Like father, not like daughter

I love that my dad pushes my opinions on the music industry. We have continued a long stream of conversations about CDs, MP3, file sharing. The generation gap is very clear. I have come to a few conclusions based on my intense study of our 2 small voices in a sea of how many millions of Americans involved in the music industry, translating it into the proverbial generation gap between my 21-year-old self and his 53-year-old self. (This is my disclaimer that I may be making sweeping generalizations, but I think it points out some interesting differences)

My family goes through the MP3 player shuffle every few years. I got my first MP3 player at 15, holding an astounding 30 songs! After I advanced to one that held 65 songs (even more amazing, hold one whole playlist!) my dad got the small, less capacity one. For the next 6 years, after including my sister into the tradeshow, we have exchanged 6 different iPods and off brand players. My dad and I were discussing the iPod shuffle vs the new mega huge capacity new iPod video. I told him I wanted to trash my old 6 GB mini for the video; he wanted to get the shuffle. I didn’t understand why he would waste his money on something that only holds 100 songs; he didn’t understand why I would splurge on something so big and bulky. He preferred to look for something more compact, something he can stick in his little key pocket in his running shorts or in his breast pocket for the morning commute to work. I dream of the possibility of having every song in my library with me at all times. Could it be the extent of advancement during our times? Is dad used to the old walkman innovation when people realized they could carry their music around with them. And am I just still loving the novelty of the MP3 format, being able to squish all my music onto a CD or device (This is, in fact, what I picture when I make an MP3 format CD, that all my songs are squished shoulder to shoulder scrambling to keep up with my changing the song ever 30 seconds). We stand on our respective sides of the gap.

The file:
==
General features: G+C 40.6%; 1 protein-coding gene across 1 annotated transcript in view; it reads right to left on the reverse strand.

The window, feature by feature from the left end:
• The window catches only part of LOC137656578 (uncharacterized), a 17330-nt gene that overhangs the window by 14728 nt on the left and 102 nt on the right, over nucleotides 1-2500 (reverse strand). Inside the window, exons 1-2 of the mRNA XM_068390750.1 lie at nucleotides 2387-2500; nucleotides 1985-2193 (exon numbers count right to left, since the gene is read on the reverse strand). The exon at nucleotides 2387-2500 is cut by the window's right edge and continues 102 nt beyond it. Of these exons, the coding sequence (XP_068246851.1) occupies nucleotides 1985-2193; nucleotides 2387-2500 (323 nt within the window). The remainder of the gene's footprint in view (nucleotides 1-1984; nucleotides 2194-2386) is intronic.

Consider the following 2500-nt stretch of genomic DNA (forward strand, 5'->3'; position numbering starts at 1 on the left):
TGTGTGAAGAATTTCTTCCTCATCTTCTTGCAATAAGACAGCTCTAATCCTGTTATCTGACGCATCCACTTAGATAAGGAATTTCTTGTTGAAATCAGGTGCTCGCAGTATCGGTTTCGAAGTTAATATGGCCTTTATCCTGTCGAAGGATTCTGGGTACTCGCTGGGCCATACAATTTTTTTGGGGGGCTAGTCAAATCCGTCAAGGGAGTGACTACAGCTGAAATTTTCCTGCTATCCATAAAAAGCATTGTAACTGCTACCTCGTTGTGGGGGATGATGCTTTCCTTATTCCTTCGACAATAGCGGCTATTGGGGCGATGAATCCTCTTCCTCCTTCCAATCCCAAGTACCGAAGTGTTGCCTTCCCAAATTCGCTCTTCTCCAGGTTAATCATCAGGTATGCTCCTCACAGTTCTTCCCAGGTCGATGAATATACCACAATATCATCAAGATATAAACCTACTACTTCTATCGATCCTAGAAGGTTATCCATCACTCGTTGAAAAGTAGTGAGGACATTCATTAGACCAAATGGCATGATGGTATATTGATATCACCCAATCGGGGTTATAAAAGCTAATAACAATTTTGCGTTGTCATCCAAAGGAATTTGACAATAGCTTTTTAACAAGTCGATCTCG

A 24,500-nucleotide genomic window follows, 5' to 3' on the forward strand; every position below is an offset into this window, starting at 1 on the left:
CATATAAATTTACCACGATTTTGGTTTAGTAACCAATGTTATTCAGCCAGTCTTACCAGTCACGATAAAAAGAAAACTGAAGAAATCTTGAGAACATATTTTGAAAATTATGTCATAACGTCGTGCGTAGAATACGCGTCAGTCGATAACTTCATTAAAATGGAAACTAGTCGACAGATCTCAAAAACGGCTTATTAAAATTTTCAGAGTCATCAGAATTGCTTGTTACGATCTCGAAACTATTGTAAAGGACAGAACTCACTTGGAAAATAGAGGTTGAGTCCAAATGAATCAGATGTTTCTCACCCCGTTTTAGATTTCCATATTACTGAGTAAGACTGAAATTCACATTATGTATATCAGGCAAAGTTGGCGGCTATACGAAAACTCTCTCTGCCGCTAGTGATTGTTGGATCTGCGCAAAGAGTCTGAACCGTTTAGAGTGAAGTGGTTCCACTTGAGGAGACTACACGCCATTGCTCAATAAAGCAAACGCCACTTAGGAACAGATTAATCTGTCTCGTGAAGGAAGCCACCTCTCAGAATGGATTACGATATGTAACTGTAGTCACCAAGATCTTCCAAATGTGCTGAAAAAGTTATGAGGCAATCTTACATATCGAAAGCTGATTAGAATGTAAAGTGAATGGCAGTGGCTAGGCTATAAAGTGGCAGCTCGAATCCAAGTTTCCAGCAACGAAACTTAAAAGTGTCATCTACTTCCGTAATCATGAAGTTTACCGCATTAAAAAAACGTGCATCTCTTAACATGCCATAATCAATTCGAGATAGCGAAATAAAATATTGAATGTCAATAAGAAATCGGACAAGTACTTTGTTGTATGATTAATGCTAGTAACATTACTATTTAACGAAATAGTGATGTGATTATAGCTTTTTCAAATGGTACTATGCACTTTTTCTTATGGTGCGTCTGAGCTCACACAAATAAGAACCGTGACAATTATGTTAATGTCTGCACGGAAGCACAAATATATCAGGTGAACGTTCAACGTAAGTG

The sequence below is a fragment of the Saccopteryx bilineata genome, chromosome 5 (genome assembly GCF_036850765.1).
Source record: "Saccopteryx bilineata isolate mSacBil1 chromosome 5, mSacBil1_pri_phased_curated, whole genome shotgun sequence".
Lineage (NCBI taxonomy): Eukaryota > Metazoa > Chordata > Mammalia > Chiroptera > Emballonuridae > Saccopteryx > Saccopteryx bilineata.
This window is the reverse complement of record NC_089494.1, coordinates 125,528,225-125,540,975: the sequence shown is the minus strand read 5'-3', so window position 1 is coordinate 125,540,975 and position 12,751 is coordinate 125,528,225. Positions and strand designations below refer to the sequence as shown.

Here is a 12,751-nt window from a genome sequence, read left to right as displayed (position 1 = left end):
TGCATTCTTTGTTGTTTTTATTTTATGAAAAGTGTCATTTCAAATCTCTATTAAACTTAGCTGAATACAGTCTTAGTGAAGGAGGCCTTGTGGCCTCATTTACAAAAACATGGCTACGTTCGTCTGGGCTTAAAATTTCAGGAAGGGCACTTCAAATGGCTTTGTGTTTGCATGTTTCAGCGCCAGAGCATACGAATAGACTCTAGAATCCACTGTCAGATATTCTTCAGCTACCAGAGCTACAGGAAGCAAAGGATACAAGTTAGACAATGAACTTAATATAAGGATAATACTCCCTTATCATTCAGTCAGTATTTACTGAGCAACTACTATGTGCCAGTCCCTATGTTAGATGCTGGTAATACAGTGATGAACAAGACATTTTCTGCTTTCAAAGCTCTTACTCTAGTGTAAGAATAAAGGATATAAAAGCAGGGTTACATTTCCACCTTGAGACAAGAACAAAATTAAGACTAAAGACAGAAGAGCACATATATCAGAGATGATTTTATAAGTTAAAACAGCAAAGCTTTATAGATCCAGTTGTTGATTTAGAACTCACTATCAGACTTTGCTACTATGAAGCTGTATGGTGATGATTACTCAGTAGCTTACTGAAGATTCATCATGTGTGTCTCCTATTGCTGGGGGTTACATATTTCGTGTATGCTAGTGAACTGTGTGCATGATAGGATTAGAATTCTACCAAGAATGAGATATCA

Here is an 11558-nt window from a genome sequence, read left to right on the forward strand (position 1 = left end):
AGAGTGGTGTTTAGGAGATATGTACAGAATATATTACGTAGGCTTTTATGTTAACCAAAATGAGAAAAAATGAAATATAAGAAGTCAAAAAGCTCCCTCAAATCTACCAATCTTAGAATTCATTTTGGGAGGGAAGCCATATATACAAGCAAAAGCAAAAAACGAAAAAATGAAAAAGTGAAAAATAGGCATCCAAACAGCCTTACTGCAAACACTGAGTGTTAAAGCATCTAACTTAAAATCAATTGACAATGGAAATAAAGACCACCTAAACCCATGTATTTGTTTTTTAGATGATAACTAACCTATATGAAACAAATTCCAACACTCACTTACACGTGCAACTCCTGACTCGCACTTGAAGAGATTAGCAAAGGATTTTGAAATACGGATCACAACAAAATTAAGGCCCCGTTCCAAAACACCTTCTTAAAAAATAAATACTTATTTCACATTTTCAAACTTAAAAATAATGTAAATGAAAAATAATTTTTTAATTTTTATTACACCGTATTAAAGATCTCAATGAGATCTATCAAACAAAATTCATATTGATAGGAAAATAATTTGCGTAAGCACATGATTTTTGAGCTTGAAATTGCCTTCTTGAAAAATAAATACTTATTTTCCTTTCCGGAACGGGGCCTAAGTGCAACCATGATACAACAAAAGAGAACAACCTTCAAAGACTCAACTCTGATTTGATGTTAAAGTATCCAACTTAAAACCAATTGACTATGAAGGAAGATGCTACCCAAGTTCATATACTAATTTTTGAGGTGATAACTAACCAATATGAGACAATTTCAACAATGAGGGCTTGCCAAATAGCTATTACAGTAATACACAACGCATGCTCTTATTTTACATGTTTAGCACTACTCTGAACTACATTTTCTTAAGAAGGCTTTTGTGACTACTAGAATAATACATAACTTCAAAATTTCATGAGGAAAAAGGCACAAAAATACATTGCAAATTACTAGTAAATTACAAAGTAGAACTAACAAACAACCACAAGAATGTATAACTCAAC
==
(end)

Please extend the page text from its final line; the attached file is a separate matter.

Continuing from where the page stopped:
Today dad sent me yet another WSJ article where the music industry whines on about people stealing music and iTunes not saving the world one song at a time like they wanted (Look, I realize my husband is the shit, but you have got to give the guy a break sometimes, he is not superhuman. Or is he….) Dads comment on the article:

Music business downward spiral continues!

Business idea: A record shop that only carries OLD stuff. The big stores are not going to carry that and people might actually want to buy classic stuff to have it in hard copy. 🙂

love you….dad

My response:

You may be onto something. Maybe they need to shift marketing of CDs to the older generations (no offense) because they are more used to buying a physical CD then download it or get it on iTunes. I bet if they did a poll of the age of most iTunes customers, it would be my generation because we are more adapt to listen to our music on the computer, where you have grown up listening on records, tapes, CDs.

I also think they are just getting scared because there are no instant results. Its going to take time for a whole industry to change medias. its still only been, what, not even 10 years since file sharing because common? They need to chill out and just keep working at selling online for young people and keep up CDs of older artists for older generations.

We should probably just take over the music industry, ok? Ok cool ill get Steve jobs on the phone.

Problem solved. We may still be looking over the edge of oppoiste sides of the gap, but we seem to be building a bridge (Hopefully not like that hideous thing they just built over the Grand Canyon. $75 to look at what it would be like to fall to your death from a national landmark. No thanks!)


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